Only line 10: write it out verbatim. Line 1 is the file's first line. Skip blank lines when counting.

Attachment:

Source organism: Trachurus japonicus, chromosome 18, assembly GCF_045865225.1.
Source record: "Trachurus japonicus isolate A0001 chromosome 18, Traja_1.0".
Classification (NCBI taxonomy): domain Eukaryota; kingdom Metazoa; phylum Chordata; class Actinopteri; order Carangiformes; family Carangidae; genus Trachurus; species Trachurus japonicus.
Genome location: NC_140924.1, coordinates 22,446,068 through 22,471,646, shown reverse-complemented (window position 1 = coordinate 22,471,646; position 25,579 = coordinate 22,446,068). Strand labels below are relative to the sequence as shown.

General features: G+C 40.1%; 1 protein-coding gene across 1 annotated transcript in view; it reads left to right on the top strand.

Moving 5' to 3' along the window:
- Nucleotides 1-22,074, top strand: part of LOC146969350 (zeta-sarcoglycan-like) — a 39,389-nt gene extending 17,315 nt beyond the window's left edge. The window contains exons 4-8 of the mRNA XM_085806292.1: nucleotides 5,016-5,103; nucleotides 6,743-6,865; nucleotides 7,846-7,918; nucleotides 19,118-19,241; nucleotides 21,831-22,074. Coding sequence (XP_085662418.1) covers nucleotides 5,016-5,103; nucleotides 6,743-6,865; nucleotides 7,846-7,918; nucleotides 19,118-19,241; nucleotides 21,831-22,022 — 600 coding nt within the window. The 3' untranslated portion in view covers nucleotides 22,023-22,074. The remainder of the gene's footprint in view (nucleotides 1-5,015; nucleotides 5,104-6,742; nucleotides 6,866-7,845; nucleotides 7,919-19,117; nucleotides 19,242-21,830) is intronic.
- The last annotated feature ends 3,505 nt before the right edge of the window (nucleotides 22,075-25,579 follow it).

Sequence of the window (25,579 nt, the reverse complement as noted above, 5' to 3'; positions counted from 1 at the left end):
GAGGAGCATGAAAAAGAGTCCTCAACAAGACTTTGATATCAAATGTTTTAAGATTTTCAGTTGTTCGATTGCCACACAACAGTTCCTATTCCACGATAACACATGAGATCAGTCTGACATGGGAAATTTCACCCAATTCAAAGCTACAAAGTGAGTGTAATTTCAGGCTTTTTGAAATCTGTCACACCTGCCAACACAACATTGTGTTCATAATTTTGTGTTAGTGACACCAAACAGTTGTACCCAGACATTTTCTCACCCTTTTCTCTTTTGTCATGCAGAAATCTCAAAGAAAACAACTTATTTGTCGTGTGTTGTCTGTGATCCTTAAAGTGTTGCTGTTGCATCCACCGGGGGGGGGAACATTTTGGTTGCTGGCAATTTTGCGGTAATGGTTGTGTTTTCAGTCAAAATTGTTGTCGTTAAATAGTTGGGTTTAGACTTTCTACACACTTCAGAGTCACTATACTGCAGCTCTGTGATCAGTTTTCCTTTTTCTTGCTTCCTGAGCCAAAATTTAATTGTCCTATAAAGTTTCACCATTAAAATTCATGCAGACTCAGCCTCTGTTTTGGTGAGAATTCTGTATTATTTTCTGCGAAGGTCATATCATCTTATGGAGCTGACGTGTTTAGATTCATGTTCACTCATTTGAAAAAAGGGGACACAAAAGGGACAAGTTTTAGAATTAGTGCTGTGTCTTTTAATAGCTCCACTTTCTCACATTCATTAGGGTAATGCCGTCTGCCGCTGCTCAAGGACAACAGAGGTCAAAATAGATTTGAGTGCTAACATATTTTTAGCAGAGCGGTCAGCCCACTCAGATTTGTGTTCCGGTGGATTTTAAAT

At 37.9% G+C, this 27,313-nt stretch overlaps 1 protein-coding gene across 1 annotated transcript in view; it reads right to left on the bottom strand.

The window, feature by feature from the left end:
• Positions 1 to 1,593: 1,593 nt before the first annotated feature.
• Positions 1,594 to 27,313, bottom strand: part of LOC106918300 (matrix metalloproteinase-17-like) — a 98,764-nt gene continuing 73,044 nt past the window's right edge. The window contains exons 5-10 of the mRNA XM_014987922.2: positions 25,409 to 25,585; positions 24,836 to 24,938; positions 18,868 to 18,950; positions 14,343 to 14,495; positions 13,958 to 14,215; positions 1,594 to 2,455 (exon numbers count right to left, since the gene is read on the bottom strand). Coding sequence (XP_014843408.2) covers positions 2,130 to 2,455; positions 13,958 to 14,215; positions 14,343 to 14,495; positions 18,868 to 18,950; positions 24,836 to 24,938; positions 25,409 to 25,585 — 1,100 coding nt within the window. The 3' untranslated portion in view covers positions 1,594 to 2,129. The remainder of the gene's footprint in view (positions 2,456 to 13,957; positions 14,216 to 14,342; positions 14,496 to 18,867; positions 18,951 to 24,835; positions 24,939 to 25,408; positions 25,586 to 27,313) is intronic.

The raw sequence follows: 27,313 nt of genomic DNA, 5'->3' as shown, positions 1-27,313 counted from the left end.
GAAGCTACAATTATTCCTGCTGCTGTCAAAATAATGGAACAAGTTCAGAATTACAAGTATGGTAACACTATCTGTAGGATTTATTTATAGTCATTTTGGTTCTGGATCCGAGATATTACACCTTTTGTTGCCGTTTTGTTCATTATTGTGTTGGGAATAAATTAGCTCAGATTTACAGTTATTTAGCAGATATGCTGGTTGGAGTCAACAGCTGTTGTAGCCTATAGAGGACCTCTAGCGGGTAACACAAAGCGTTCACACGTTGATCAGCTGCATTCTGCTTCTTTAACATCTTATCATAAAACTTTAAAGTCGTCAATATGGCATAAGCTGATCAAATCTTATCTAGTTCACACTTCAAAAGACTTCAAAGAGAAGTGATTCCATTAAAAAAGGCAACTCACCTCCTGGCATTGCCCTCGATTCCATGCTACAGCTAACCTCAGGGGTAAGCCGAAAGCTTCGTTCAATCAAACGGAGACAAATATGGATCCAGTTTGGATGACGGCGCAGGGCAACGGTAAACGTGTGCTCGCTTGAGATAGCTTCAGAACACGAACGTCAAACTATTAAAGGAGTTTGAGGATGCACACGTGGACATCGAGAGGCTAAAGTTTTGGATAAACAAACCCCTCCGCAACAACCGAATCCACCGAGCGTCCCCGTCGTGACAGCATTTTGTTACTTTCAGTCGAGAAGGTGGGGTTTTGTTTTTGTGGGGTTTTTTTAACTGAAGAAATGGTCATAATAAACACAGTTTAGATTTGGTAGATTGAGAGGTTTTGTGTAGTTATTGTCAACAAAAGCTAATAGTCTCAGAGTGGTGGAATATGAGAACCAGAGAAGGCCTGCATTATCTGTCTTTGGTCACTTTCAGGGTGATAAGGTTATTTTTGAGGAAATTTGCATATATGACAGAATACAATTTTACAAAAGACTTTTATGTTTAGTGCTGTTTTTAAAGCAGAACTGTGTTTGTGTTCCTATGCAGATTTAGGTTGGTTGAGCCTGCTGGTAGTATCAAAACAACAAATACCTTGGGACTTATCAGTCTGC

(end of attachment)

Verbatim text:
GAGGAGCATGAAAAAGAGTCCTCAACAAGACTTTGATATCAAATGTTTTAAGATTTTCAGTTGTTCGATTGCCACACAACAGTTCCTATTCCACGATAACACATGAGATCAGTCTGACATGGGAAATTTCACCCAATTCAAAGCTACAAAGTGAGTGTAATTTCAGGCTTTTTGAAATCTGTCACACCTGCCAACACAACATTGTGTTCATAATTTTGTGTTAGTGACACCAAACAGTTGTACCCAGACATTTTCTCACCCTTTTCTCTTTTGTCATGCAGAAATCTCAAAGAAAACAACTTATTTGTCGTGTGTTGTCTGTGATCCTTAAAGTGTTGCTGTTGCATCCACCGGGGGGGGGAACATTTTGGTTGCTGGCAATTTTGCGGTAATGGTTGTGTTTTCAGTCAAAATTGTTGTCGTTAAATAGTTGGGTTTAGACTTTCTACACACTTCAGAGTCACTATACTGCAGCTCTGTGATCAGTTTTCCTTTTTCTTGCTTCCTGAGCCAAAATTTAATTGTCCTATAAAGTTTCACCATTAAAATTCATGCAGACTCAGCCTCTGTTTTGGTGAGAATTCTGTATTATTTTCTGCGAAGGTCATATCATCTTATGGAGCTGACGTGTTTAGATTCATGTTCACTCATTTGAAAAAAGGGGACACAAAAGGGACAAGTTTTAGAATTAGTGCTGTGTCTTTTAATAGCTCCACTTTCTCACATTCATTAGGGTAATGCCGTCTGCCGCTGCTCAAGGACAACAGAGGTCAAAATAGATTTGAGTGCTAACATATTTTTAGCAGAGCGGTCAGCCCACTCAGATTTGTGTTCCGGTGGATTTTAAAT